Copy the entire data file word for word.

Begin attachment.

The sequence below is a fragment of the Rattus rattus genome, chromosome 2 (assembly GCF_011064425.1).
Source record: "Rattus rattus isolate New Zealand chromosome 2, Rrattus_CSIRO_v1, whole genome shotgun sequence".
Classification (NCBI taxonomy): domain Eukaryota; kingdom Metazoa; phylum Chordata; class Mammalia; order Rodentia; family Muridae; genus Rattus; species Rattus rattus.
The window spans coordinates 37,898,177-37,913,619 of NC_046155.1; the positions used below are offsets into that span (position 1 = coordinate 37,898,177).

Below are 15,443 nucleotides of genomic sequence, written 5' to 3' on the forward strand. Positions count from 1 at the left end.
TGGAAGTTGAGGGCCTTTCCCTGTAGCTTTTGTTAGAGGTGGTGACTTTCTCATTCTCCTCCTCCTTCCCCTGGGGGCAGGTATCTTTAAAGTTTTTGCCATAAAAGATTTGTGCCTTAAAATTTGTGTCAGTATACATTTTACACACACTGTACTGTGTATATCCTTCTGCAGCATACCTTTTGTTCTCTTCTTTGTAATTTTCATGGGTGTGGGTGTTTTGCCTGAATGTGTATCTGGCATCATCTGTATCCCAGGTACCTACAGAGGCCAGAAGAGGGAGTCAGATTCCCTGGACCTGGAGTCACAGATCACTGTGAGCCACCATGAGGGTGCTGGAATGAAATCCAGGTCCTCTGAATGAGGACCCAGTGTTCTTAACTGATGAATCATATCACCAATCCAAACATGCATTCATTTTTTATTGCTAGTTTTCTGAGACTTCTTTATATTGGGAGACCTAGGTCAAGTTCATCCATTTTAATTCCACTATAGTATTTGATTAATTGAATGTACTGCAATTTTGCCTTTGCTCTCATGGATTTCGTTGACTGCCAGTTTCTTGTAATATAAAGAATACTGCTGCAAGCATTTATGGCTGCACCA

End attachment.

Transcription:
The sequence below is a fragment of the Rattus rattus genome, chromosome 2 (assembly GCF_011064425.1).
Source record: "Rattus rattus isolate New Zealand chromosome 2, Rrattus_CSIRO_v1, whole genome shotgun sequence".
Classification (NCBI taxonomy): domain Eukaryota; kingdom Metazoa; phylum Chordata; class Mammalia; order Rodentia; family Muridae; genus Rattus; species Rattus rattus.
The window spans coordinates 37,898,177-37,913,619 of NC_046155.1; the positions used below are offsets into that span (position 1 = coordinate 37,898,177).

Below are 15,443 nucleotides of genomic sequence, written 5' to 3' on the forward strand. Positions count from 1 at the left end.
TGGAAGTTGAGGGCCTTTCCCTGTAGCTTTTGTTAGAGGTGGTGACTTTCTCATTCTCCTCCTCCTTCCCCTGGGGGCAGGTATCTTTAAAGTTTTTGCCATAAAAGATTTGTGCCTTAAAATTTGTGTCAGTATACATTTTACACACACTGTACTGTGTATATCCTTCTGCAGCATACCTTTTGTTCTCTTCTTTGTAATTTTCATGGGTGTGGGTGTTTTGCCTGAATGTGTATCTGGCATCATCTGTATCCCAGGTACCTACAGAGGCCAGAAGAGGGAGTCAGATTCCCTGGACCTGGAGTCACAGATCACTGTGAGCCACCATGAGGGTGCTGGAATGAAATCCAGGTCCTCTGAATGAGGACCCAGTGTTCTTAACTGATGAATCATATCACCAATCCAAACATGCATTCATTTTTTATTGCTAGTTTTCTGAGACTTCTTTATATTGGGAGACCTAGGTCAAGTTCATCCATTTTAATTCCACTATAGTATTTGATTAATTGAATGTACTGCAATTTTGCCTTTGCTCTCATGGATTTCGTTGACTGCCAGTTTCTTGTAATATAAAGAATACTGCTGCAAGCATTTATGGCTGCACCA